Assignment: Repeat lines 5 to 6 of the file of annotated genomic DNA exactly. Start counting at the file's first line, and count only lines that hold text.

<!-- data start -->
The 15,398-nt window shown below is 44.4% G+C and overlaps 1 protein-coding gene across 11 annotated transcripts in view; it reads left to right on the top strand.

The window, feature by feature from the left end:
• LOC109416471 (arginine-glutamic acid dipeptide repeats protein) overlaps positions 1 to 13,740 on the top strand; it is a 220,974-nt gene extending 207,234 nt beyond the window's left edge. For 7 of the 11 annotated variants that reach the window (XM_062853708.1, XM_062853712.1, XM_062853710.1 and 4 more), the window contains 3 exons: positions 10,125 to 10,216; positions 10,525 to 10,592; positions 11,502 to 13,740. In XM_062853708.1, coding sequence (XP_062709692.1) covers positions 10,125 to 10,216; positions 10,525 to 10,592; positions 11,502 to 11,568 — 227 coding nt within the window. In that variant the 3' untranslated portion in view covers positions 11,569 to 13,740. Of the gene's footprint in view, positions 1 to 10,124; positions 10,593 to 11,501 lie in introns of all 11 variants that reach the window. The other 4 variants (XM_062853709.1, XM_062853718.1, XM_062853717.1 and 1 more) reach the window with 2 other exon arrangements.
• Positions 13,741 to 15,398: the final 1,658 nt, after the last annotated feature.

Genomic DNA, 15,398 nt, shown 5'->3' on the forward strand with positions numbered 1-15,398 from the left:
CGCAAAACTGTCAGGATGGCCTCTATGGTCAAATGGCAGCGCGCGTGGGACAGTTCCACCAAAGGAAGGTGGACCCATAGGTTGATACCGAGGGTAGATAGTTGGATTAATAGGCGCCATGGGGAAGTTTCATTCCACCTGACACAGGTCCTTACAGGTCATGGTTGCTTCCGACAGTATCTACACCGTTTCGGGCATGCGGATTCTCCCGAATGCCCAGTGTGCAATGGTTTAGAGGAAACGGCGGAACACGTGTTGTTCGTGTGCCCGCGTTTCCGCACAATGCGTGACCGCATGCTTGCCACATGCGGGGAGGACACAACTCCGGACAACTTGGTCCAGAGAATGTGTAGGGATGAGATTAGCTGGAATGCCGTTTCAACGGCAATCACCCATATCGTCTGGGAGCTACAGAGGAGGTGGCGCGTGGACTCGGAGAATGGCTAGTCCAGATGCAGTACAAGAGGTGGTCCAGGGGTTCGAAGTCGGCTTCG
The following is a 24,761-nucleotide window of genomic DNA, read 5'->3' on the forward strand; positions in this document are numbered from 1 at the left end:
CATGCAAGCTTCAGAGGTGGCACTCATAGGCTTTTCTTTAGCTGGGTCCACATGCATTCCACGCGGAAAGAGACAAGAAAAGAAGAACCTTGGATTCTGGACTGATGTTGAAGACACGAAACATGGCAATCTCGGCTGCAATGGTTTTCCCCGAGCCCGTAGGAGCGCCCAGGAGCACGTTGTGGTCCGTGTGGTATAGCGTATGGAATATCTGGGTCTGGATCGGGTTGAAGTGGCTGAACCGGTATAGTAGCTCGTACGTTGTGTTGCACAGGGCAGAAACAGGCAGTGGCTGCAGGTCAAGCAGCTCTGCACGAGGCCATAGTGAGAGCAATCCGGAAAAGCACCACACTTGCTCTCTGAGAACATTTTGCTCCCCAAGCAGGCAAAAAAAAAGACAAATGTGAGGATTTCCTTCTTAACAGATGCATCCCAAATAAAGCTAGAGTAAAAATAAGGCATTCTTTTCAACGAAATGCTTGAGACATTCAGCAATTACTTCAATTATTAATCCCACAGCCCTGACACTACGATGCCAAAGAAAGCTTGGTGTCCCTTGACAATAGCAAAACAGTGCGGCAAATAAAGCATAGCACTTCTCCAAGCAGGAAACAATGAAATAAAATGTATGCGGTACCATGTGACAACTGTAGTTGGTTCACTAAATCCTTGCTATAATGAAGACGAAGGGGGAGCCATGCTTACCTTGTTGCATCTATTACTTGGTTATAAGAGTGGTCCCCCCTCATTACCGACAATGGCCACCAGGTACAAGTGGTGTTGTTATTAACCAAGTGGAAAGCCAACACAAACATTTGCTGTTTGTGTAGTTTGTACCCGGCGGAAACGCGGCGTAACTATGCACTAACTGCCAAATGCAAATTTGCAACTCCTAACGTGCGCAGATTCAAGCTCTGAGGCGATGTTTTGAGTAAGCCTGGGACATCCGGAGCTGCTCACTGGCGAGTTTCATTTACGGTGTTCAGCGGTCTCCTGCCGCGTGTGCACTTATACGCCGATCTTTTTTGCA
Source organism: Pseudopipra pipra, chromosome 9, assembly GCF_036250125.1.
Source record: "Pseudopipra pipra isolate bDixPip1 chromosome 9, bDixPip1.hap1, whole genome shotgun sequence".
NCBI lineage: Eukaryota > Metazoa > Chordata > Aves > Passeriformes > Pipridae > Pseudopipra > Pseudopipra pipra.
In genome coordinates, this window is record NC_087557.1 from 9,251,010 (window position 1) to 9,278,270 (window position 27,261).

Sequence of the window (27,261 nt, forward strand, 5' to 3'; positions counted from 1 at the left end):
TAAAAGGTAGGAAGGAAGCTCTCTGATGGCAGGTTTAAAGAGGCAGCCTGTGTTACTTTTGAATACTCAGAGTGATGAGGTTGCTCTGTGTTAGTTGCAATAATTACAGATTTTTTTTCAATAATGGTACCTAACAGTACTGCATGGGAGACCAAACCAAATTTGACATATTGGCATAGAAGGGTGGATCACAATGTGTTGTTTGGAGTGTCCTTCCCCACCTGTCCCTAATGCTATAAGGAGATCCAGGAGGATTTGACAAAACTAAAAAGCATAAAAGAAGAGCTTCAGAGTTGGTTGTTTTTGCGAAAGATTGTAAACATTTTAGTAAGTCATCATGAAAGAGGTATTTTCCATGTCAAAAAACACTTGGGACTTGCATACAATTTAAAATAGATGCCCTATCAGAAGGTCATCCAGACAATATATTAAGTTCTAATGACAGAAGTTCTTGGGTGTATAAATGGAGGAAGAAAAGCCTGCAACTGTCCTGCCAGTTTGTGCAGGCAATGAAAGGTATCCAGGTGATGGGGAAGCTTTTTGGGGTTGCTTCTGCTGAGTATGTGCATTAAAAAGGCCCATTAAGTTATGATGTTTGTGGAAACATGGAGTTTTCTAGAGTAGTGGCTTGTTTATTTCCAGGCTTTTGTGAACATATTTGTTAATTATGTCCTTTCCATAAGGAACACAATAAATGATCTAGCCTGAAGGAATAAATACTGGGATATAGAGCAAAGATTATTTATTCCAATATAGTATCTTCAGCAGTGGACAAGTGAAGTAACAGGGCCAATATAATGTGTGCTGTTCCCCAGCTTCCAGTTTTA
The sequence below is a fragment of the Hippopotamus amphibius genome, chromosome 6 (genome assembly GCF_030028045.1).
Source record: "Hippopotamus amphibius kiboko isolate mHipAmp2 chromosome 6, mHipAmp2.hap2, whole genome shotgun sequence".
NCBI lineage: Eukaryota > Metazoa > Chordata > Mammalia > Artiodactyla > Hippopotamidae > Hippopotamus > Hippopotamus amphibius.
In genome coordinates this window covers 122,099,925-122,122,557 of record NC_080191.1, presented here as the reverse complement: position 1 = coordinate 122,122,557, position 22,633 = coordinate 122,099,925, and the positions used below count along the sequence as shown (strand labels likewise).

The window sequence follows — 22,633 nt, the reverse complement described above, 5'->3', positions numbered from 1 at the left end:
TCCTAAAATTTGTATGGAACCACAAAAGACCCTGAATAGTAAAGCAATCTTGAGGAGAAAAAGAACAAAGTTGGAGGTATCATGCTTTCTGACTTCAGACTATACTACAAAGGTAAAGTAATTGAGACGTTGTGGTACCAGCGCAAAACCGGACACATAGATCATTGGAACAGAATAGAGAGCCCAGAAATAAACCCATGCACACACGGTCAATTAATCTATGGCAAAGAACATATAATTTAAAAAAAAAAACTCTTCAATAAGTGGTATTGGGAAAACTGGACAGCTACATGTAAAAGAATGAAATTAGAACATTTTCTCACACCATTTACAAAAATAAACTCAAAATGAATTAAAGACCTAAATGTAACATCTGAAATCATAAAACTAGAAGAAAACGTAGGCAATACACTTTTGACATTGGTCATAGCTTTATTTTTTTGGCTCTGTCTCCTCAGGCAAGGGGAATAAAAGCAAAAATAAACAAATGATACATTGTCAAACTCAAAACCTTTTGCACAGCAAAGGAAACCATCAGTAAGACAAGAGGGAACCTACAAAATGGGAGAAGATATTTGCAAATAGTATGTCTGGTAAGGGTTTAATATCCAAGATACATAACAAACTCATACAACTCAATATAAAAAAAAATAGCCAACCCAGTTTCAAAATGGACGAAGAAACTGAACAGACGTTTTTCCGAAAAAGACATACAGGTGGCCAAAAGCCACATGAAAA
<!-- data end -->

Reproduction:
Genomic DNA, 15,398 nt, shown 5'->3' on the forward strand with positions numbered 1-15,398 from the left:
CGCAAAACTGTCAGGATGGCCTCTATGGTCAAATGGCAGCGCGCGTGGGACAGTTCCACCAAAGGAAGGTGGACCCATAGGTTGATACCGAGGGTAGATAGTTGGATTAATAGGCGCCATGGGGAAGTTTCATTCCACCTGACACAGGTCCTTACAGGTCATGGTTGCTTCCGACAGTATCTACACCGTTTCGGGCATGCGGATTCTCCCGAATGCCCAGTGTGCAATGGTTTAGAGGAAACGGCGGAACACGTGTTGTTCGTGTGCCCGCGTTTCCGCACAATGCGTGACCGCATGCTTGCCACATGCGGGGAGGACACAACTCCGGACAACTTGGTCCAGAGAATGTGTAGGGATGAGATTAGCTGGAATGCCGTTTCAACGGCAATCACCCATATCGTCTGGGAGCTACAGAGGAGGTGGCGCGTGGACTCGGAGAATGGCTAGTCCAGATGCAGTACAAGAGGTGGTCCAGGGGTTCGAAGTCGGCTTCG